In Chapter 5, Freud sets out to show us what dream are made of. Returning to the literary conceit that he introduced at the beginning of Chapter 3—the one that imagines The Interpretation of Dreams as a hike—Freud proposes to take a new path now that the issue of dreams-as-wish-fulfillments has been resolved.
Freud begins by reviewing the "views of the authorities" that he discussed in Chapter 1, paying particular attention to their views on "the relation of dreams with waking life" (5.1.3).
Here, Freud emphasizes three points:
1. "Dreams show a clear preference for the impressions of the immediately preceding days,"
2. "They make their selection upon different principles from our waking memory, since they do not recall what is essential and important but what is subsidiary and unnoticed," and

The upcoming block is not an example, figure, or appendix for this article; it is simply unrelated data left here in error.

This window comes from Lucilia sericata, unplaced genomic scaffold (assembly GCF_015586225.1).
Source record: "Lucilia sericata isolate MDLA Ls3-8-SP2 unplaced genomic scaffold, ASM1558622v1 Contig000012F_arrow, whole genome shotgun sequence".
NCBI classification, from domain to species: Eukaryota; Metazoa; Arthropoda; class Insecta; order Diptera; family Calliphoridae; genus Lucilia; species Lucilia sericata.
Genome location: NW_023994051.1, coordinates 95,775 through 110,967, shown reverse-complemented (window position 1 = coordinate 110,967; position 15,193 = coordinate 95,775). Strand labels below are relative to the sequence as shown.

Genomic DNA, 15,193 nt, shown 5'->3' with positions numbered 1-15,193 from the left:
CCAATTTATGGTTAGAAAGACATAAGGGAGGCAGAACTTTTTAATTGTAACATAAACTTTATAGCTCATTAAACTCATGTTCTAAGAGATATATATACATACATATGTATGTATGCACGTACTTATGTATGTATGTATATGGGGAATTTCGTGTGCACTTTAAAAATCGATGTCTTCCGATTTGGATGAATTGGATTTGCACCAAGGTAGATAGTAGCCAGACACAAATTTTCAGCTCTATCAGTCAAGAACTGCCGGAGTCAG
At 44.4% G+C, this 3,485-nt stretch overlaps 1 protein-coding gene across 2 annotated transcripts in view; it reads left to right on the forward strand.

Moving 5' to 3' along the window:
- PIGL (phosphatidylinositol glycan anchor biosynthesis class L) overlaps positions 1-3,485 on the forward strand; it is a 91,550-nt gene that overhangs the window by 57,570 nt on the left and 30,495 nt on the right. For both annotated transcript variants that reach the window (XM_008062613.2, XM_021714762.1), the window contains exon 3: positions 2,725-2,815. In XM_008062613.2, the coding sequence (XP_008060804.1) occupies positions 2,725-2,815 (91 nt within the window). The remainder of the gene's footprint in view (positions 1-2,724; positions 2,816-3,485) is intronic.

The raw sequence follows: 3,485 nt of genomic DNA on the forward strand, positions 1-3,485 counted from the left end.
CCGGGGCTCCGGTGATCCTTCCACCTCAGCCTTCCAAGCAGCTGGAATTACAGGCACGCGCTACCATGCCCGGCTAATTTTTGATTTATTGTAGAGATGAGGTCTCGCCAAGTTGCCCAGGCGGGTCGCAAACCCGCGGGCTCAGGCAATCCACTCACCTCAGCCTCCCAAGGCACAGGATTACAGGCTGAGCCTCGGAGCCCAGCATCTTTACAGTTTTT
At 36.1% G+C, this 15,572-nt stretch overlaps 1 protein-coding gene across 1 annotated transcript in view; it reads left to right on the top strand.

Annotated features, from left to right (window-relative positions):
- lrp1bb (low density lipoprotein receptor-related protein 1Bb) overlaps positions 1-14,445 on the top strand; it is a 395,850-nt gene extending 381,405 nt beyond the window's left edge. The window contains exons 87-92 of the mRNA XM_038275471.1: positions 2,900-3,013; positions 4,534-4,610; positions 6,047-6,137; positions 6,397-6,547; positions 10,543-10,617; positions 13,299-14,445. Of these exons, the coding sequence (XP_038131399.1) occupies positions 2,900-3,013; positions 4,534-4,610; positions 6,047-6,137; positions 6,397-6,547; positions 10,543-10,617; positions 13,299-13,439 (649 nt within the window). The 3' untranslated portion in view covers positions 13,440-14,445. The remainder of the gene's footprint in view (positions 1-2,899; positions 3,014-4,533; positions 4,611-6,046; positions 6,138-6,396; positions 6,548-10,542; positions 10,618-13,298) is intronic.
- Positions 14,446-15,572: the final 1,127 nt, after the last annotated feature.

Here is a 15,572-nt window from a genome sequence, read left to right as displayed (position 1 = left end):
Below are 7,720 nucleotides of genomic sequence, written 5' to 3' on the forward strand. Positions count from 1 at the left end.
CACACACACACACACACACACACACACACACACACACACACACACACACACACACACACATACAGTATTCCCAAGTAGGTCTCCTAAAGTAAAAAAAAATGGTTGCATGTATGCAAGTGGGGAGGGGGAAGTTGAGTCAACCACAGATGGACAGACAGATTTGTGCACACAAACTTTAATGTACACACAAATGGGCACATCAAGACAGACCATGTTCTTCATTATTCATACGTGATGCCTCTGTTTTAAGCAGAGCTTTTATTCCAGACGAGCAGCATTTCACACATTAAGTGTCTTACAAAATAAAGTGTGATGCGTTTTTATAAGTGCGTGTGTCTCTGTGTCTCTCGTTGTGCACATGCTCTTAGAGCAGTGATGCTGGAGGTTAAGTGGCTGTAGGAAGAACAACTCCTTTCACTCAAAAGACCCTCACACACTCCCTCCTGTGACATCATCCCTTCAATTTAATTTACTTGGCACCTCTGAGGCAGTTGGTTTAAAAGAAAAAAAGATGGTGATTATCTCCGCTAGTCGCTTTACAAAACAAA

3. "They have at their disposal the earliest impressions of our childhood and even bring up details from that period of our life which, once again, strike us as trivial and which in our waking state we believe to have been long since forgotten" (5.1.6).
Freud points out that all of these characteristics relate to the "manifest" content of dreams. By contrast, the "latent"content of dreams—the meanings that lie below surface level—have received less attention.